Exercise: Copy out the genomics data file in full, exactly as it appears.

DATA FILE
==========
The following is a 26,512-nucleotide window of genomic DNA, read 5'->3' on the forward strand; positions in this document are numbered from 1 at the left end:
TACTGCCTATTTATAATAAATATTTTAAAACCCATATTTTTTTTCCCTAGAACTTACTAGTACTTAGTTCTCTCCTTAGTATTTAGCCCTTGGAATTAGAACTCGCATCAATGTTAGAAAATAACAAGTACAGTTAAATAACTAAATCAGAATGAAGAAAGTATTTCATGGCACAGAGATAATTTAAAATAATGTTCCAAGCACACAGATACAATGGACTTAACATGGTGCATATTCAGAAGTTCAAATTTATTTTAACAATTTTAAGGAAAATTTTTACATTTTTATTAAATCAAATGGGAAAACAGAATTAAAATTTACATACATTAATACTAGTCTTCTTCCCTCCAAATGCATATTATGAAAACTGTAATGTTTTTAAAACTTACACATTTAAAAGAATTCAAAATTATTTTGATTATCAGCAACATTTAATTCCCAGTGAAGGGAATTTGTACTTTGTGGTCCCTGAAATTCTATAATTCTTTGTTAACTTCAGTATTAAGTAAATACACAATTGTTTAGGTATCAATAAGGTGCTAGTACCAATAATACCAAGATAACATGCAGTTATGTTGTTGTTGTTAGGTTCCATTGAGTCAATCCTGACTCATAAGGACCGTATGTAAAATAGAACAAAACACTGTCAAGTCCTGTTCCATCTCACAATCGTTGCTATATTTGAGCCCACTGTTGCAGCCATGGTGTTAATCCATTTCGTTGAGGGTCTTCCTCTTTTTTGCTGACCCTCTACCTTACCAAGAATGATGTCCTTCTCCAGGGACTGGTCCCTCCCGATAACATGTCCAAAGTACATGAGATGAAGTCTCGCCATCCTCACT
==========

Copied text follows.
The following is a 26,512-nucleotide window of genomic DNA, read 5'->3' on the forward strand; positions in this document are numbered from 1 at the left end:
TACTGCCTATTTATAATAAATATTTTAAAACCCATATTTTTTTTCCCTAGAACTTACTAGTACTTAGTTCTCTCCTTAGTATTTAGCCCTTGGAATTAGAACTCGCATCAATGTTAGAAAATAACAAGTACAGTTAAATAACTAAATCAGAATGAAGAAAGTATTTCATGGCACAGAGATAATTTAAAATAATGTTCCAAGCACACAGATACAATGGACTTAACATGGTGCATATTCAGAAGTTCAAATTTATTTTAACAATTTTAAGGAAAATTTTTACATTTTTATTAAATCAAATGGGAAAACAGAATTAAAATTTACATACATTAATACTAGTCTTCTTCCCTCCAAATGCATATTATGAAAACTGTAATGTTTTTAAAACTTACACATTTAAAAGAATTCAAAATTATTTTGATTATCAGCAACATTTAATTCCCAGTGAAGGGAATTTGTACTTTGTGGTCCCTGAAATTCTATAATTCTTTGTTAACTTCAGTATTAAGTAAATACACAATTGTTTAGGTATCAATAAGGTGCTAGTACCAATAATACCAAGATAACATGCAGTTATGTTGTTGTTGTTAGGTTCCATTGAGTCAATCCTGACTCATAAGGACCGTATGTAAAATAGAACAAAACACTGTCAAGTCCTGTTCCATCTCACAATCGTTGCTATATTTGAGCCCACTGTTGCAGCCATGGTGTTAATCCATTTCGTTGAGGGTCTTCCTCTTTTTTGCTGACCCTCTACCTTACCAAGAATGATGTCCTTCTCCAGGGACTGGTCCCTCCCGATAACATGTCCAAAGTACATGAGATGAAGTCTCGCCATCCTCACT